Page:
A 21-Year-Old With Sudden, Severe Chest Pain: Osmosis USMLE Study Question

January 08, 2021

The vignette describes a traumatic aortic dissection, a rare but life-threatening condition that is considered a medical emergency. A tear occurs in the aortic intima (shown at point 3 in the image), allowing high-pressure blood into the media, which separates from the intima. This creates a false lumen, shown in dark red, which is distinct from the true lumen (shown at point 4 in the image), which fills with blood and separates the intima and media even further away from the initial intimal tear. The propagation of the dissection causes many of the clinical manifestations of aortic dissection, including ischemia, aortic regurgitation, and cardiac tamponade.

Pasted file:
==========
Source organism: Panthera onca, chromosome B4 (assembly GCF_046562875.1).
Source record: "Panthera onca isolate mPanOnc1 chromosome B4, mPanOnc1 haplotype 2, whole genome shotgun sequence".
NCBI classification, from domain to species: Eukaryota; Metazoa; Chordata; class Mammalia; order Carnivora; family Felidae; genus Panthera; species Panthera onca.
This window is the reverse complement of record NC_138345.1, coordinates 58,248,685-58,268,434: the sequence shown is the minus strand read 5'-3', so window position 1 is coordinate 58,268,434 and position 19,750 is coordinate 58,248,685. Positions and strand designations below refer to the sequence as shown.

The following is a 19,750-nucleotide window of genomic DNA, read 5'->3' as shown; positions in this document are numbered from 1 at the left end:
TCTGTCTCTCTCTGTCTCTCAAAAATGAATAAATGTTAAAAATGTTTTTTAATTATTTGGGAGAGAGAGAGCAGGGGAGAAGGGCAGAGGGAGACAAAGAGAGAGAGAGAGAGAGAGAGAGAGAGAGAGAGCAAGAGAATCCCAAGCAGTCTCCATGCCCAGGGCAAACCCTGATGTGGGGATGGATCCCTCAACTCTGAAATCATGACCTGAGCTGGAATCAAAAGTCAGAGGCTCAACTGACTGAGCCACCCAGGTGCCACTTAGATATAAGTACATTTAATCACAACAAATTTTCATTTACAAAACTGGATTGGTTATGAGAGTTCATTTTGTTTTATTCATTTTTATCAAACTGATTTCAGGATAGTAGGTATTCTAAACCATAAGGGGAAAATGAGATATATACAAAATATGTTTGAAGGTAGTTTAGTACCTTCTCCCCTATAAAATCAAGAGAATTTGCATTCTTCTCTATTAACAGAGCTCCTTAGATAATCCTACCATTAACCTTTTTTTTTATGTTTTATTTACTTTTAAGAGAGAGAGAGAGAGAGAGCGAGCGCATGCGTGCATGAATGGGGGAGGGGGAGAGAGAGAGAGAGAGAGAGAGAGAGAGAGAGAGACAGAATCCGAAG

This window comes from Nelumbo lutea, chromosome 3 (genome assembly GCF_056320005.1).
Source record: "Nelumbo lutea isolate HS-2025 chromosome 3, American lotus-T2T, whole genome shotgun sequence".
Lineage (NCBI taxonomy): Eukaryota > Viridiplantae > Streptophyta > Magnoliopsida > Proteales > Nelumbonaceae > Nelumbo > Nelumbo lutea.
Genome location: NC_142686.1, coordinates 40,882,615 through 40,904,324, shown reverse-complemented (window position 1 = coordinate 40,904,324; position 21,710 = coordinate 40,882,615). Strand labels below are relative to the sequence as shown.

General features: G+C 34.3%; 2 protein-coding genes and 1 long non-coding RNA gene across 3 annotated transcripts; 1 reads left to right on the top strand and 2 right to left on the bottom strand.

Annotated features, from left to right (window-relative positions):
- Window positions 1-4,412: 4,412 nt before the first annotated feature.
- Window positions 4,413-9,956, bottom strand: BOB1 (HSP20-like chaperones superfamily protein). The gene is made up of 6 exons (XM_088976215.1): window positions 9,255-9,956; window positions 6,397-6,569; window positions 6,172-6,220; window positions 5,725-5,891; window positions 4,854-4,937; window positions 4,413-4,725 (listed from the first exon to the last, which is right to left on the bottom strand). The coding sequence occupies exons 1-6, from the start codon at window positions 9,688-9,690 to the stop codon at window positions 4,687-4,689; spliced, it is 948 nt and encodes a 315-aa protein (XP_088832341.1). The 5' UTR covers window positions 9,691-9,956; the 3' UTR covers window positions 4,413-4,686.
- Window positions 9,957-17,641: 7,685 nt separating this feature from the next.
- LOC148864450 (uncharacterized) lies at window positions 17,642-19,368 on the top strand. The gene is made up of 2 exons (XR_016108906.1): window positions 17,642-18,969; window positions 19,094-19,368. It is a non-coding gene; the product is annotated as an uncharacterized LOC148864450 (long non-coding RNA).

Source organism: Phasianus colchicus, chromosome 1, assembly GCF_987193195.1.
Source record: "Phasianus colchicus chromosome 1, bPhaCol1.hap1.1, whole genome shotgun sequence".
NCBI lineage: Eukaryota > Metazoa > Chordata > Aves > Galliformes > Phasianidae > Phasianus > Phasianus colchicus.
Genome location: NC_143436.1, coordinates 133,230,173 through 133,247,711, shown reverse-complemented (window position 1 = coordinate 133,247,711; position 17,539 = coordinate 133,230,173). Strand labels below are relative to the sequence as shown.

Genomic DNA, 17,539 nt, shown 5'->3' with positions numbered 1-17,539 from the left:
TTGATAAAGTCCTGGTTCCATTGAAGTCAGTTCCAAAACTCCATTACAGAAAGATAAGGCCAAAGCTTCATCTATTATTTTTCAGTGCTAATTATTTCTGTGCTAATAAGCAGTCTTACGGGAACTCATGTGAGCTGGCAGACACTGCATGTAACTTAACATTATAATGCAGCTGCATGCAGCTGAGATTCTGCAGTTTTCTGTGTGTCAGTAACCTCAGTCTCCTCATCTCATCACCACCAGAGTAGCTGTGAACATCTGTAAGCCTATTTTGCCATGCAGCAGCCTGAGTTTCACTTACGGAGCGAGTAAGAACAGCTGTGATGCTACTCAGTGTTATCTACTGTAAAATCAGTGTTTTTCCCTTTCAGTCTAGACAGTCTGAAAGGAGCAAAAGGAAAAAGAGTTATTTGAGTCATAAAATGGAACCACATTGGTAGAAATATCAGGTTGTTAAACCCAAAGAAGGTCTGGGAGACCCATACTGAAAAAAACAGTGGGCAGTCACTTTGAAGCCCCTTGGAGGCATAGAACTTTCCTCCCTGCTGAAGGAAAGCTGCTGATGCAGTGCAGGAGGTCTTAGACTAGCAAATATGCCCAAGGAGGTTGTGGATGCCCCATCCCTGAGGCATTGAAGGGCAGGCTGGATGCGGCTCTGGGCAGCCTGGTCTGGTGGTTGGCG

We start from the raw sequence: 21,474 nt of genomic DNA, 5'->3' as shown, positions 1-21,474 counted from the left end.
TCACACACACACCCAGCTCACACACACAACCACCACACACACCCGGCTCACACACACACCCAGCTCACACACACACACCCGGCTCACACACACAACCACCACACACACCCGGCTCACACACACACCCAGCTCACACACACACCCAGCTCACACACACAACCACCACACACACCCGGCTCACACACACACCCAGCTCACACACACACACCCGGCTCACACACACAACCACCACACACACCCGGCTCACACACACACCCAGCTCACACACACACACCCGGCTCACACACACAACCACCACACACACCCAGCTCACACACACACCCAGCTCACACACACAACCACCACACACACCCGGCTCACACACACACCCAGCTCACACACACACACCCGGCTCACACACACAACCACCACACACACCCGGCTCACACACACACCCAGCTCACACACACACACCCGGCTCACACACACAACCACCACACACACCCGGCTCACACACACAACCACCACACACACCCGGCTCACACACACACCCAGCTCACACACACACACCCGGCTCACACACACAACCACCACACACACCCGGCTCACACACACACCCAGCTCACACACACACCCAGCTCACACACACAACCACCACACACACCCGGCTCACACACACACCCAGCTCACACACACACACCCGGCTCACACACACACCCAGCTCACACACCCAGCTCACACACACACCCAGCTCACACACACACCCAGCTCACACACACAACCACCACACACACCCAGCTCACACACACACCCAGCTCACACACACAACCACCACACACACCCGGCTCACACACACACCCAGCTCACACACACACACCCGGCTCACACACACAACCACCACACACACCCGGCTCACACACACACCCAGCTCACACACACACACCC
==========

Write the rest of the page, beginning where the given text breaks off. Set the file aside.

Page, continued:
If the dissection leads to impaired blood flow to peripheral vasculature, a unilateral or bilateral pulse deficit may occur. Aortic dissection is usually definitively diagnosed by CT, MRI, or transesophageal echo. It is a surgical emergency. Surgery aims to resect the most damaged portions of the vessel and obliterate the false lumen.

Major Takeaway: Aortic dissections with vascular compromise require emergent surgery.

Read more about aortic dissection.


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